To reiterate; bamboo is tough
It seems strange that we can wear a resource that is also used to build bridges which withhold vehicles of up to 14515kgs, but it’s totally possible. When bamboo is mechanically turned into a fabric, it ends up as a bamboo linen. The result is beautiful to wear and takes well to dyes, but so labour intensive and expensive, that you can rarely find it in the market.
The process involves a few different steps: first crushing the wooden bamboo stalks, using natural enzymes to turn it into a mush, and finally combing it out using machinery which then allows it to be spun into yarn. A very similar process to hemp or flax linen, but far more difficult to produce.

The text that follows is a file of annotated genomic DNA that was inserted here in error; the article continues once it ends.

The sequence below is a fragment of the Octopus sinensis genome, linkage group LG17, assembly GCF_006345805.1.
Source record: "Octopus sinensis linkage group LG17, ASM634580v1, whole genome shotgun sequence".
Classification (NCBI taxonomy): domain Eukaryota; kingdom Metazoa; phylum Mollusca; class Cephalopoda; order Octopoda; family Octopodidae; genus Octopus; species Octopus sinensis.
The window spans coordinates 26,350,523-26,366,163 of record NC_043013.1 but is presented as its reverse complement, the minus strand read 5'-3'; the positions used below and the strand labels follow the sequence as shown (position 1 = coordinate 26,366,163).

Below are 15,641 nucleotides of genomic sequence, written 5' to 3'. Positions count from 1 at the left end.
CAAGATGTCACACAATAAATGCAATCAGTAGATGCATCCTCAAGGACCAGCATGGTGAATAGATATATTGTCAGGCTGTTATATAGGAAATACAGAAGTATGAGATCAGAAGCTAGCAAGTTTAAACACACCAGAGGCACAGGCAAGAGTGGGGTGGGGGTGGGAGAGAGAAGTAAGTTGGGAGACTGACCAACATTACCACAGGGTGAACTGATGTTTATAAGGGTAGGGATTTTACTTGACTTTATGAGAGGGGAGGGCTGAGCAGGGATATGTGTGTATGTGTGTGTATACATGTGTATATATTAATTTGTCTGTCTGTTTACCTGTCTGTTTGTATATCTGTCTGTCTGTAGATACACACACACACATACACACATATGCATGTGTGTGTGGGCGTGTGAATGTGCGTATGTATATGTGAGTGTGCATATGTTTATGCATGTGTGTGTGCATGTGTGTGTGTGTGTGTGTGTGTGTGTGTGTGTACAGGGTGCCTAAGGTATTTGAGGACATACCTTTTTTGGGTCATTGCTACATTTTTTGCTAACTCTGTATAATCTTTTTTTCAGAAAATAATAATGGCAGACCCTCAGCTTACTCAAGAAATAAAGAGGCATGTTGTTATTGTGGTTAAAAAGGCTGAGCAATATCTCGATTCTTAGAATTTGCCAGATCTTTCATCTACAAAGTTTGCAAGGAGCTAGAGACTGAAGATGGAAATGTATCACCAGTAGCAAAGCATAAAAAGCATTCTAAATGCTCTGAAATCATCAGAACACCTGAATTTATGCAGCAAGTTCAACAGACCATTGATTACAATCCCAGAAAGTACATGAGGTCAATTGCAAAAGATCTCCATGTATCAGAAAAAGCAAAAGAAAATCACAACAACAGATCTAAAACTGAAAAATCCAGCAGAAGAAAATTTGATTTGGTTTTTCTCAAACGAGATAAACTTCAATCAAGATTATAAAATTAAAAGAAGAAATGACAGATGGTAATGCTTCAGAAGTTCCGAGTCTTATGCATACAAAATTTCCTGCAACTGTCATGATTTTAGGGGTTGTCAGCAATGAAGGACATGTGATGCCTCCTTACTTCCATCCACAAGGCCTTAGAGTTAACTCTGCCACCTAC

Even when bamboo is produced mechanically, the greenest type of bamboo fabric, we still need to be cautious. We know bamboo is an overachiever when it comes to growth, but we don’t know when pesticides are used to intensify growth further. Then comes the questions around what ecosystems are being destroyed to make way for bamboo fields, and how much the people are paid for their labour-intensive efforts in harvesting it.
There are countless layers to everything, and it’s hard to keep up. But it’s so important to understand our clothes from seed to garment- staying ignorant isn’t an option anymore.